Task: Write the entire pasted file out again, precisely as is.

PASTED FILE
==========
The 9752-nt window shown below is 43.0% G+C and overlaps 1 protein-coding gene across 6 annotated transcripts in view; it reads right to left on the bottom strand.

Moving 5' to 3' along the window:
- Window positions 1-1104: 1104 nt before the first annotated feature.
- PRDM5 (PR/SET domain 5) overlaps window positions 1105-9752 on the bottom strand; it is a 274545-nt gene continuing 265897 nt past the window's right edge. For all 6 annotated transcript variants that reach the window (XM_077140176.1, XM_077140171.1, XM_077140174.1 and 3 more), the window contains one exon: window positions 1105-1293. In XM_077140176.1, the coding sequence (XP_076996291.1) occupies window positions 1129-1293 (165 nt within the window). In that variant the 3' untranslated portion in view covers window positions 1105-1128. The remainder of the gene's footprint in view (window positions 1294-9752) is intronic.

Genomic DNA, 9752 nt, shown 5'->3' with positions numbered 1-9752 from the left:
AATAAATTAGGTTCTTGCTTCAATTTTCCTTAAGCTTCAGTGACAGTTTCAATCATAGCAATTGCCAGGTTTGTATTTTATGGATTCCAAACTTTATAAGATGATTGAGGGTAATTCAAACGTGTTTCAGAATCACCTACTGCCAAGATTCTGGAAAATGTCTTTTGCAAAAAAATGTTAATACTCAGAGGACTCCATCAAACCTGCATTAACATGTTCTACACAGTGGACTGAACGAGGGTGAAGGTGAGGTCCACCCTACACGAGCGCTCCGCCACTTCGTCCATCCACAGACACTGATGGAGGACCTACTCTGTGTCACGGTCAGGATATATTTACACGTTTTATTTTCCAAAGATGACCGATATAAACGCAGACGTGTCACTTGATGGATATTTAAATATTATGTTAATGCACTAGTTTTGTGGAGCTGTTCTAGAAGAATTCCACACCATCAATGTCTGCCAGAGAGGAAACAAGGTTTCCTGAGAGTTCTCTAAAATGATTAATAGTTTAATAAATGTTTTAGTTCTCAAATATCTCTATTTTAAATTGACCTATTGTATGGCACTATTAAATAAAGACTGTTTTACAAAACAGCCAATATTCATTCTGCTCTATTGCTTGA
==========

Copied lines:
The 9752-nt window shown below is 43.0% G+C and overlaps 1 protein-coding gene across 6 annotated transcripts in view; it reads right to left on the bottom strand.

Moving 5' to 3' along the window:
- Window positions 1-1104: 1104 nt before the first annotated feature.
- PRDM5 (PR/SET domain 5) overlaps window positions 1105-9752 on the bottom strand; it is a 274545-nt gene continuing 265897 nt past the window's right edge. For all 6 annotated transcript variants that reach the window (XM_077140176.1, XM_077140171.1, XM_077140174.1 and 3 more), the window contains one exon: window positions 1105-1293. In XM_077140176.1, the coding sequence (XP_076996291.1) occupies window positions 1129-1293 (165 nt within the window). In that variant the 3' untranslated portion in view covers window positions 1105-1128. The remainder of the gene's footprint in view (window positions 1294-9752) is intronic.

Genomic DNA, 9752 nt, shown 5'->3' with positions numbered 1-9752 from the left:
AATAAATTAGGTTCTTGCTTCAATTTTCCTTAAGCTTCAGTGACAGTTTCAATCATAGCAATTGCCAGGTTTGTATTTTATGGATTCCAAACTTTATAAGATGATTGAGGGTAATTCAAACGTGTTTCAGAATCACCTACTGCCAAGATTCTGGAAAATGTCTTTTGCAAAAAAATGTTAATACTCAGAGGACTCCATCAAACCTGCATTAACATGTTCTACACAGTGGACTGAACGAGGGTGAAGGTGAGGTCCACCCTACACGAGCGCTCCGCCACTTCGTCCATCCACAGACACTGATGGAGGACCTACTCTGTGTCACGGTCAGGATATATTTACACGTTTTATTTTCCAAAGATGACCGATATAAACGCAGACGTGTCACTTGATGGATATTTAAATATTATGTTAATGCACTAGTTTTGTGGAGCTGTTCTAGAAGAATTCCACACCATCAATGTCTGCCAGAGAGGAAACAAGGTTTCCTGAGAGTTCTCTAAAATGATTAATAGTTTAATAAATGTTTTAGTTCTCAAATATCTCTATTTTAAATTGACCTATTGTATGGCACTATTAAATAAAGACTGTTTTACAAAACAGCCAATATTCATTCTGCTCTATTGCTTGA